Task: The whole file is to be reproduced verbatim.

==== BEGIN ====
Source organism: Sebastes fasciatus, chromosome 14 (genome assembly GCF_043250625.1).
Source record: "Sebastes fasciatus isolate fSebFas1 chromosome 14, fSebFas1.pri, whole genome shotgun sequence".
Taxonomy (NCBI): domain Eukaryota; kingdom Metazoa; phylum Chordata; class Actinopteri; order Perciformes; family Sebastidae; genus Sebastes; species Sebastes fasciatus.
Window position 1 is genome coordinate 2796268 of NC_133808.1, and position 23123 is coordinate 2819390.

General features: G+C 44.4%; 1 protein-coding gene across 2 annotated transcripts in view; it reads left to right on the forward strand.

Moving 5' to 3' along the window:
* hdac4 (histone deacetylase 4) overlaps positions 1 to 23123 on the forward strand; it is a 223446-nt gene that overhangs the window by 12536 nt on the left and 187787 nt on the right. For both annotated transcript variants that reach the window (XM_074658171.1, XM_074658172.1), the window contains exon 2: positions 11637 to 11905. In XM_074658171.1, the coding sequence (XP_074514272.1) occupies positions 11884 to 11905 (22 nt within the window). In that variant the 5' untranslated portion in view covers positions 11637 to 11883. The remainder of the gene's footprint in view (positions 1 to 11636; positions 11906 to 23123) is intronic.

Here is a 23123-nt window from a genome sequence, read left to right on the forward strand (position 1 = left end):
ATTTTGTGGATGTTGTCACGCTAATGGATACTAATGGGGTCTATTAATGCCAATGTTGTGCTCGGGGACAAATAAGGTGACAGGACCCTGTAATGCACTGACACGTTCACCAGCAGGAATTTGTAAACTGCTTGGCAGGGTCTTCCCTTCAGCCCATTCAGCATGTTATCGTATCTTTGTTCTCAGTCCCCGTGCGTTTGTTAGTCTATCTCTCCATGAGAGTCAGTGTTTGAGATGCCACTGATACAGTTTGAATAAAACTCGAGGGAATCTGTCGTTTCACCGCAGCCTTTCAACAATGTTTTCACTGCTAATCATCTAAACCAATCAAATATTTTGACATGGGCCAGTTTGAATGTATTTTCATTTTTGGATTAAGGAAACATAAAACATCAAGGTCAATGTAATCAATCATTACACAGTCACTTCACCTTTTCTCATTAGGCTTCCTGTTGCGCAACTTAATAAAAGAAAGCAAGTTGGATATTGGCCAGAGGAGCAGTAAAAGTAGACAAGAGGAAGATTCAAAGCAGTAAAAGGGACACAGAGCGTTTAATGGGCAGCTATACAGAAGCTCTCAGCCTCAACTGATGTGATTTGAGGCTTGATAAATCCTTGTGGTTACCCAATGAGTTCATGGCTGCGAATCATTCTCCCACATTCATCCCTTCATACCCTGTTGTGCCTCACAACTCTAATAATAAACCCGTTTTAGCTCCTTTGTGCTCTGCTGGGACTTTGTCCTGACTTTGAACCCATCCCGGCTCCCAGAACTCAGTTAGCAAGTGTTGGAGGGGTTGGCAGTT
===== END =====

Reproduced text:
Source organism: Sebastes fasciatus, chromosome 14 (genome assembly GCF_043250625.1).
Source record: "Sebastes fasciatus isolate fSebFas1 chromosome 14, fSebFas1.pri, whole genome shotgun sequence".
Taxonomy (NCBI): domain Eukaryota; kingdom Metazoa; phylum Chordata; class Actinopteri; order Perciformes; family Sebastidae; genus Sebastes; species Sebastes fasciatus.
Window position 1 is genome coordinate 2796268 of NC_133808.1, and position 23123 is coordinate 2819390.

General features: G+C 44.4%; 1 protein-coding gene across 2 annotated transcripts in view; it reads left to right on the forward strand.

Moving 5' to 3' along the window:
* hdac4 (histone deacetylase 4) overlaps positions 1 to 23123 on the forward strand; it is a 223446-nt gene that overhangs the window by 12536 nt on the left and 187787 nt on the right. For both annotated transcript variants that reach the window (XM_074658171.1, XM_074658172.1), the window contains exon 2: positions 11637 to 11905. In XM_074658171.1, the coding sequence (XP_074514272.1) occupies positions 11884 to 11905 (22 nt within the window). In that variant the 5' untranslated portion in view covers positions 11637 to 11883. The remainder of the gene's footprint in view (positions 1 to 11636; positions 11906 to 23123) is intronic.

Here is a 23123-nt window from a genome sequence, read left to right on the forward strand (position 1 = left end):
ATTTTGTGGATGTTGTCACGCTAATGGATACTAATGGGGTCTATTAATGCCAATGTTGTGCTCGGGGACAAATAAGGTGACAGGACCCTGTAATGCACTGACACGTTCACCAGCAGGAATTTGTAAACTGCTTGGCAGGGTCTTCCCTTCAGCCCATTCAGCATGTTATCGTATCTTTGTTCTCAGTCCCCGTGCGTTTGTTAGTCTATCTCTCCATGAGAGTCAGTGTTTGAGATGCCACTGATACAGTTTGAATAAAACTCGAGGGAATCTGTCGTTTCACCGCAGCCTTTCAACAATGTTTTCACTGCTAATCATCTAAACCAATCAAATATTTTGACATGGGCCAGTTTGAATGTATTTTCATTTTTGGATTAAGGAAACATAAAACATCAAGGTCAATGTAATCAATCATTACACAGTCACTTCACCTTTTCTCATTAGGCTTCCTGTTGCGCAACTTAATAAAAGAAAGCAAGTTGGATATTGGCCAGAGGAGCAGTAAAAGTAGACAAGAGGAAGATTCAAAGCAGTAAAAGGGACACAGAGCGTTTAATGGGCAGCTATACAGAAGCTCTCAGCCTCAACTGATGTGATTTGAGGCTTGATAAATCCTTGTGGTTACCCAATGAGTTCATGGCTGCGAATCATTCTCCCACATTCATCCCTTCATACCCTGTTGTGCCTCACAACTCTAATAATAAACCCGTTTTAGCTCCTTTGTGCTCTGCTGGGACTTTGTCCTGACTTTGAACCCATCCCGGCTCCCAGAACTCAGTTAGCAAGTGTTGGAGGGGTTGGCAGTT